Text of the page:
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Inside the Market Don’t worry about a bitcoin crash (unless you own it)

Here's one popular way of looking at the rise of bitcoin.

It compares the cryptocurrency's meteoric surge with that of tech stocks during the dot-com boom, culminating with the Nasdaq composite's peak in 2000.

Bitcoin vs. dot-com stocks

Percentage change in market cap over 300 days

(bitcoin) or 300 trading sessions (Nasdaq

composite members)

Nasdaq composite members

Bitcoin

1,400%

1,200

1,000

800

600

400

200

0

-200

0

36

72

108

156

204

252

Days: Bitcoin (Feb. 10 to Dec. 7, 2017)

Trading days: Nasdaq (Dec. 29, 1998 to March

10, 2000)

THE GLOBE AND MAIL, SOURCE: BLOOMBERG,

COINMARKETCAP.COM

Bitcoin vs. dot-com stocks

Percentage change in market cap over 300 days (bitcoin) or

300 trading sessions (Nasdaq composite members)

Nasdaq composite members

Bitcoin

1,400%

1,200

1,000

800

600

400

200

0

-200

0

36

72

108

156

204

252

Days: Bitcoin (Feb. 10 to Dec. 7, 2017)

Trading days: Nasdaq (Dec. 29, 1998 to March 10, 2000)

THE GLOBE AND MAIL, SOURCE: BLOOMBERG, COINMARKETCAP.COM

Bitcoin vs. dot-com stocks

Percentage change in market cap over 300 days (bitcoin) or 300 trading sessions (Nasdaq

composite members)

Nasdaq composite members

Bitcoin

1,400%

1,200

1,000

800

600

400

200

0

-200

0

36

72

108

156

204

252

Days: Bitcoin (Feb. 10 to Dec. 7, 2017)

Trading days: Nasdaq (Dec. 29, 1998 to March 10, 2000)

THE GLOBE AND MAIL, SOURCE: BLOOMBERG, COINMARKETCAP.COM

In percentage terms, it's no contest: Bitcoin is in a different league.

Now, here's another way of comparing the two, in dollars.

Bitcoin vs. dot-com stocks

Dollar change in market cap over 300 days

(bitcoin) or 300 trading sessions (Nasdaq

composite members). Measured in billions of

unadjusted U.S. dollars.

Nasdaq composite members

Bitcoin

$4,500

4,000

Nasdaq:

$4.1-trillion

3,500

3,000

2,500

2,000

1,500

1,000

Bitcoin:

$223-billion

500

0

-500

0

36

72

108

156

204

252

Days: Bitcoin (Feb. 10 to Dec. 7, 2017)

Trading days: Nasdaq (Dec. 29, 1998 to March

10, 2000)

THE GLOBE AND MAIL, SOURCE: BLOOMBERG,

COINMARKETCAP.COM

Bitcoin vs. dot-com stocks

Dollar change in market cap over 300 days (bitcoin) or

300 trading sessions (Nasdaq composite members).

Measured in billions of unadjusted U.S. dollars.

Nasdaq composite members

Bitcoin

$4,500

4,000

Nasdaq:

$4.1-trillion

3,500

3,000

2,500

2,000

1,500

1,000

Bitcoin:

$223-billion

500

0

-500

0

36

72

108

156

204

252

Days: Bitcoin (Feb. 10 to Dec. 7, 2017)

Trading days: Nasdaq (Dec. 29, 1998 to March 10, 2000)

THE GLOBE AND MAIL, SOURCE: BLOOMBERG, COINMARKETCAP.COM

Bitcoin vs. dot-com stocks

Dollar change in market cap over 300 days (bitcoin) or 300 trading sessions (Nasdaq

composite members). Measured in billions of unadjusted U.S. dollars.

Nasdaq composite members

Bitcoin

$4,500

4,000

Nasdaq:

$4.1-trillion

3,500

3,000

2,500

2,000

1,500

1,000

Bitcoin:

$223-billion

500

0

-500

0

36

72

108

156

204

252

Days: Bitcoin (Feb. 10 to Dec. 7, 2017)

Trading days: Nasdaq (Dec. 29, 1998 to March 10, 2000)

THE GLOBE AND MAIL, SOURCE: BLOOMBERG, COINMARKETCAP.COM

This time around, the bitcoin boom is more bitcoin blip.

The comparison is somewhat apples-to-oranges, but it's worth keeping in mind as bitcoin gyrates to record highs, fuelling concerns of an imminent collapse. (A year after the Nasdaq composite's dot-com peak, the index had plummeted 60 per cent.)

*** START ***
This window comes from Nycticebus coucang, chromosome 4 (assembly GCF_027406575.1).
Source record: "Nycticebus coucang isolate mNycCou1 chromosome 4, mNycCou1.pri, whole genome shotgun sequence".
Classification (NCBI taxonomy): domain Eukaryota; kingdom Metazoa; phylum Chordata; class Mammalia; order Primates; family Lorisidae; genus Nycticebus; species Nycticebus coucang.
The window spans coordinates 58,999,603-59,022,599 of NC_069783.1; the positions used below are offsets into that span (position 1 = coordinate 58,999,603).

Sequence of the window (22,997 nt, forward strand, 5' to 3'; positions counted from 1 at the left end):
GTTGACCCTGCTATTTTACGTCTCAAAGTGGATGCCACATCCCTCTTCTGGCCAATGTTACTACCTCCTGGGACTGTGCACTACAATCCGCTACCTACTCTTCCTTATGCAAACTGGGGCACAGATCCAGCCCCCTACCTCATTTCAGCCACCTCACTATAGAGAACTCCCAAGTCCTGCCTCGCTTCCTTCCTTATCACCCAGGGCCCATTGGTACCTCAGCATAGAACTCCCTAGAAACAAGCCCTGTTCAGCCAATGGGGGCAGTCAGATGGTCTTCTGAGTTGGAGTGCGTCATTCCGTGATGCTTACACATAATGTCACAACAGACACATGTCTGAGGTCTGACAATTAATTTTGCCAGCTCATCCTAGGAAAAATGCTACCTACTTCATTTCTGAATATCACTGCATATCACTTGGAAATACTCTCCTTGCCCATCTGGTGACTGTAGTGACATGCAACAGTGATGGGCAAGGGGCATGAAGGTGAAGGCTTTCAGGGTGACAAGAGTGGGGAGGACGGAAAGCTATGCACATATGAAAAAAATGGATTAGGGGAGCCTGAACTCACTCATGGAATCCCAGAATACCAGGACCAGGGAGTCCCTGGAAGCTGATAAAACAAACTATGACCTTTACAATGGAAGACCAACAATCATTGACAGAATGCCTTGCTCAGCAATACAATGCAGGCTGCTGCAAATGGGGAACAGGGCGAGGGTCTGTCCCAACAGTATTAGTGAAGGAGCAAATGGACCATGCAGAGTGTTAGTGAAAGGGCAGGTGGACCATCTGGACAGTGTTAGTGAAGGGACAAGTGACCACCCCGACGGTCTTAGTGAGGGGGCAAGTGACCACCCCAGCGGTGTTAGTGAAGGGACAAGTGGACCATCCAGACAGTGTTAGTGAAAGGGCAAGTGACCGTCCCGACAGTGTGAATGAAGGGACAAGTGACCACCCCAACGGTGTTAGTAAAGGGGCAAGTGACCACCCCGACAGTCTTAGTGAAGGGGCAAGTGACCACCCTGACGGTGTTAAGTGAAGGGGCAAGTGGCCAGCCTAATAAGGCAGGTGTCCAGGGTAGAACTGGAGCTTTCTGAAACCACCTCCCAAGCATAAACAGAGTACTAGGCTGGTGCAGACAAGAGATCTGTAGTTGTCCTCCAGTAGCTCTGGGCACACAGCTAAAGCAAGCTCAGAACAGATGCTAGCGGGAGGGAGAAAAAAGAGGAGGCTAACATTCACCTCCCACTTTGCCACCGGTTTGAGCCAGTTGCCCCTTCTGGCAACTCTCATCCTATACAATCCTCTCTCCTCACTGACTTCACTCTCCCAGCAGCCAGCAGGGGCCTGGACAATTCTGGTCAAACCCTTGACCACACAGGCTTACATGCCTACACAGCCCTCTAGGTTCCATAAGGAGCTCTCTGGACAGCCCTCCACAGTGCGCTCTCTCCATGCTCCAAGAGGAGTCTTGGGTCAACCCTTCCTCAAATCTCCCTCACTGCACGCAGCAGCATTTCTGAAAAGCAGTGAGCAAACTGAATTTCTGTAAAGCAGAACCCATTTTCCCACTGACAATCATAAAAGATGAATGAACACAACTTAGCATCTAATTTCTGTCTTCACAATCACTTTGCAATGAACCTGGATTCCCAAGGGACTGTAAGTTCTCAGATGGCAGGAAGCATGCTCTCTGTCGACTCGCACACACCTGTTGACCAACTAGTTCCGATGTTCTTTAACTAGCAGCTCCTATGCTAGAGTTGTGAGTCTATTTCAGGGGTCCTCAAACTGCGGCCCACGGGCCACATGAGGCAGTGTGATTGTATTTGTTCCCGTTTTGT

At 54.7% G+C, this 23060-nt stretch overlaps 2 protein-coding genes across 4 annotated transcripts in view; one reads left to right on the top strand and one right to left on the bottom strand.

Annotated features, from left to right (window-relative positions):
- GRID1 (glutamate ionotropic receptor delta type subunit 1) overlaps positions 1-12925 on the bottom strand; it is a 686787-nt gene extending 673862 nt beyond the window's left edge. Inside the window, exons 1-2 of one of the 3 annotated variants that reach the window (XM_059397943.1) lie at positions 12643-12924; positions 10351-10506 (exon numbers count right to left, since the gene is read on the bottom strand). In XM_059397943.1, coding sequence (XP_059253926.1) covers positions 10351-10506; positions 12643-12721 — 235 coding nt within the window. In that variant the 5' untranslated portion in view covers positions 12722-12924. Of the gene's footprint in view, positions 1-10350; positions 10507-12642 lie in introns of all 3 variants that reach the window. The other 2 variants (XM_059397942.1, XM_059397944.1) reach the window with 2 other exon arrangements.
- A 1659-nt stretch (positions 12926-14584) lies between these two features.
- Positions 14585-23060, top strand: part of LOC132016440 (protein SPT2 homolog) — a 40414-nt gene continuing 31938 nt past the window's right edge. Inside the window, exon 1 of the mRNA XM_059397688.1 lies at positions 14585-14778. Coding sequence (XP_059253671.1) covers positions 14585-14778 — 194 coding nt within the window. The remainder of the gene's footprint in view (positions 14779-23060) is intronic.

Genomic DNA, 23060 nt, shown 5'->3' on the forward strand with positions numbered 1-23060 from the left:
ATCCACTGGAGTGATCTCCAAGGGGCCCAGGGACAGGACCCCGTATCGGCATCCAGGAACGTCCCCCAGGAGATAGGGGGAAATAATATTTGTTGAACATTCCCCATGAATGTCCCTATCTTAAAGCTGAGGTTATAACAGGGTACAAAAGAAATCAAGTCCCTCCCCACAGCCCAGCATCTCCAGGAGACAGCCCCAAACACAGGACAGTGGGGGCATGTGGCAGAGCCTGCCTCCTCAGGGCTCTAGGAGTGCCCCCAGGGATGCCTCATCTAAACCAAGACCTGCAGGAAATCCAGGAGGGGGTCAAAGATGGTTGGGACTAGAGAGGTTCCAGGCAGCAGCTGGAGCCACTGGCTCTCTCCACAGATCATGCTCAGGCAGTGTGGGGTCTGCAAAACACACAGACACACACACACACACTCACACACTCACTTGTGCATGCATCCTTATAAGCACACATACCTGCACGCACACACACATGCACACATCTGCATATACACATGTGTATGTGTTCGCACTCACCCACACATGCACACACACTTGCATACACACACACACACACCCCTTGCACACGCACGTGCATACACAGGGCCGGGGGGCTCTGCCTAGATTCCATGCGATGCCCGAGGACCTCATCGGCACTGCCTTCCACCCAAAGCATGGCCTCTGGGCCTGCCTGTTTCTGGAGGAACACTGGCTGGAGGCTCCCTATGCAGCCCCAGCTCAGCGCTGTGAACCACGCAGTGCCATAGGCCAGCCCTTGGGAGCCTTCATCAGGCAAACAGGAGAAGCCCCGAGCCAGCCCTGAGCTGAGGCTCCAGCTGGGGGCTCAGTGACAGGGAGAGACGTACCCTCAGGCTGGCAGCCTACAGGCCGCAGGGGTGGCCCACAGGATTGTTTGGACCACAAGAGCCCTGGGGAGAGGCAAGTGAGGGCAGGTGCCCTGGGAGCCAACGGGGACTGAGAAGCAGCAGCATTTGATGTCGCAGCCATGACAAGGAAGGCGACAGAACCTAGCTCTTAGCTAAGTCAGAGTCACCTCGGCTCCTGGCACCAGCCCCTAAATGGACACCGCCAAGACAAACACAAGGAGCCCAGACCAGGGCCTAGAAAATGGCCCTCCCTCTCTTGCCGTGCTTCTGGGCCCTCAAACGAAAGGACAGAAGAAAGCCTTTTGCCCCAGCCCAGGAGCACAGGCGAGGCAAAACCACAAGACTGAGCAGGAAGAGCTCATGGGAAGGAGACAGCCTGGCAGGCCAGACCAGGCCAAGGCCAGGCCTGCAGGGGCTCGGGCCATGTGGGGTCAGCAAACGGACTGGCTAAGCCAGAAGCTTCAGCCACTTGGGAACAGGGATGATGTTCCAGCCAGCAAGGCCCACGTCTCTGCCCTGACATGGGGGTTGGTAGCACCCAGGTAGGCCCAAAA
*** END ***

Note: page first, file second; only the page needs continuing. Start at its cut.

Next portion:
The fact is, bitcoin is relatively puny, owned by few and decidedly isolated from major financial institutions. If bitcoin crashes, it's only taking so many people with it.

Just before the 2008 market meltdown, 62 per cent of American adults held stocks in some way, according to survey results from Gallup. That figure has since dwindled, with loads of middle-class households abandoning equities after the crash, Gallup notes.

Still, if the market crashed tomorrow, a slim majority of U.S. adults would be directly affected – not to mention others impacted by reverberations in the wider economy.

It's difficult to imagine anything similar with bitcoin. Ownership appears to be highly concentrated. Perhaps 1,000 people hold about 40 per cent of bitcoin, according to a recent Bloomberg Businessweek article.

Granted, there are mounting ways for retail investors to get involved in cryptocurrencies, without actually acquiring bitcoin. Initial coin offerings have raised more than $3-billion (U.S.) this year, and bitcoin futures started trading Sunday evening on an exchange run by Cboe Global Markets. Plus, the race is on to bring a bitcoin ETF to market.

But for now, bitcoin and its brethren remain somewhat niche and small. The combined market cap of all cryptocurrencies was $425-billion as of Friday afternoon, or a fraction of 1 per cent of total global equity value. On an exciting day, the S&P 500's total value will shift by a greater amount.

"If the price of bitcoin fell to zero today, the paper losses would be equivalent to a 0.6 per cent fall in U.S. equity prices," said Andrew Kenningham, chief global economist at Capital Economics, in a Friday note. "As most investors have bought bitcoin at much lower prices, the relevant losses would arguably be smaller."

Moreover, if bitcoin plummets, the foundations of global finance will be spared. Wall Street has been hesitant to embrace bitcoin, to put it lightly. JPMorgan Chase chief executive officer Jamie Dimon has called the cryptocurrency "a fraud." Back when bitcoin was a mere $7,000, the CEO of Credit Suisse said speculation around it was the "very definition of a bubble."

If that's the case, keep in mind the scale of the bubble.

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